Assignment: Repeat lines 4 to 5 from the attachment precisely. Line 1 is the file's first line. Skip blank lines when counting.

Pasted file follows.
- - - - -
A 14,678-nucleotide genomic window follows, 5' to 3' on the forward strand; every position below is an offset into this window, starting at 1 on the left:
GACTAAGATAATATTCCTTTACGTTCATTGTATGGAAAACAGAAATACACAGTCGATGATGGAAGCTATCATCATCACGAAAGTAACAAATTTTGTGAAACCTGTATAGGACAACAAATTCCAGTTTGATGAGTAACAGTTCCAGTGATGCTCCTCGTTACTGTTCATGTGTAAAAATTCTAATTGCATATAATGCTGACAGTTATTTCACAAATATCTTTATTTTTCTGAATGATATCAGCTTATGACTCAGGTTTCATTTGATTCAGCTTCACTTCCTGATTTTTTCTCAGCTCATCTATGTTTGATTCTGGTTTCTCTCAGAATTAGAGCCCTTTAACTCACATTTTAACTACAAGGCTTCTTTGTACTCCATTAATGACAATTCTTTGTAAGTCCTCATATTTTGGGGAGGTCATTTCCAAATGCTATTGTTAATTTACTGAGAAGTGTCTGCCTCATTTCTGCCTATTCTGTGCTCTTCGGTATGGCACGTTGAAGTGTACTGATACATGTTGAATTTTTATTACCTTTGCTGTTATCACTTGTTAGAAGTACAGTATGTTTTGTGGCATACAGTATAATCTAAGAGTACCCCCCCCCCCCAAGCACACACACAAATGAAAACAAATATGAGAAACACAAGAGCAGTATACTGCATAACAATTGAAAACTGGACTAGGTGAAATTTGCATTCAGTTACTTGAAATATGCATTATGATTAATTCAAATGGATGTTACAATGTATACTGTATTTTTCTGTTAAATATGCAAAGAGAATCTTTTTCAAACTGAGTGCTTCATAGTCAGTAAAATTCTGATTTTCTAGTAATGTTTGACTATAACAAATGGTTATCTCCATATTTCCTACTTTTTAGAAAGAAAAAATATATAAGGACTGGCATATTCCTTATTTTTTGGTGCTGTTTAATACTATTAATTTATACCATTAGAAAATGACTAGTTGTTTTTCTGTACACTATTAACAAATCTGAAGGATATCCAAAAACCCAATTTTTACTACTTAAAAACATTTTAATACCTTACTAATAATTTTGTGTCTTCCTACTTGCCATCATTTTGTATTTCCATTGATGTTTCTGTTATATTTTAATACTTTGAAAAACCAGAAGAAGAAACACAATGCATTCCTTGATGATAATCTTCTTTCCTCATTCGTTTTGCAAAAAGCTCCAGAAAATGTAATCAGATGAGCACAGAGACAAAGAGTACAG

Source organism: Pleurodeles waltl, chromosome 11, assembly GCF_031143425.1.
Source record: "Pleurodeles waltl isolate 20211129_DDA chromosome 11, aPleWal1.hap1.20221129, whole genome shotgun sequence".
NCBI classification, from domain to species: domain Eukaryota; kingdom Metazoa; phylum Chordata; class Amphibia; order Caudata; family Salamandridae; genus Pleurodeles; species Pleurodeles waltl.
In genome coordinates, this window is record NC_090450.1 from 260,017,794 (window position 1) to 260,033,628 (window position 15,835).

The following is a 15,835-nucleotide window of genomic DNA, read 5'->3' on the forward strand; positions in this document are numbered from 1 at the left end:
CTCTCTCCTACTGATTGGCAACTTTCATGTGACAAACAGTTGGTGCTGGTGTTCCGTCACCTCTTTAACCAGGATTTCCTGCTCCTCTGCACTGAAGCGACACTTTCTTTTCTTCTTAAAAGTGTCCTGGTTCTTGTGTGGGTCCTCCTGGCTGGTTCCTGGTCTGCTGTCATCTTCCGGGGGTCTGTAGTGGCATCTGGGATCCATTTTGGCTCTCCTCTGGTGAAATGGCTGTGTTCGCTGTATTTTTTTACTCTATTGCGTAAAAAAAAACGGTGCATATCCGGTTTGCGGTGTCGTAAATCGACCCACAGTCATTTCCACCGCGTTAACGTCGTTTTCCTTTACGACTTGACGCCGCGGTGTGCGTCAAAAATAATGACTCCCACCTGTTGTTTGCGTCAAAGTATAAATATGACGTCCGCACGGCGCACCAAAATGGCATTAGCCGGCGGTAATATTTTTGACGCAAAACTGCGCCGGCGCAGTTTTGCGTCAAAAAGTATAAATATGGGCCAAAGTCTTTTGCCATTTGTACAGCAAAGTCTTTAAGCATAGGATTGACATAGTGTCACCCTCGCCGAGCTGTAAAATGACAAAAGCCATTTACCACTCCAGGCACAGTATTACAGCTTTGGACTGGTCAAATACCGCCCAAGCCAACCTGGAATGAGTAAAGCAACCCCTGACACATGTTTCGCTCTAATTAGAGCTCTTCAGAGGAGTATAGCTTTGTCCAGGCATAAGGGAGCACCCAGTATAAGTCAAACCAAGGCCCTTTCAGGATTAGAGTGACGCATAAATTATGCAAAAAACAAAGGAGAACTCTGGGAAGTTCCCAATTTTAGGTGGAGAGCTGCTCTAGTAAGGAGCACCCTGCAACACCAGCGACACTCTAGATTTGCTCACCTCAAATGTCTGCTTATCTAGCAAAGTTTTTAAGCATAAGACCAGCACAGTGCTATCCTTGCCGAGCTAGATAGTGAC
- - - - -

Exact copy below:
Source record: "Pleurodeles waltl isolate 20211129_DDA chromosome 11, aPleWal1.hap1.20221129, whole genome shotgun sequence".
NCBI classification, from domain to species: domain Eukaryota; kingdom Metazoa; phylum Chordata; class Amphibia; order Caudata; family Salamandridae; genus Pleurodeles; species Pleurodeles waltl.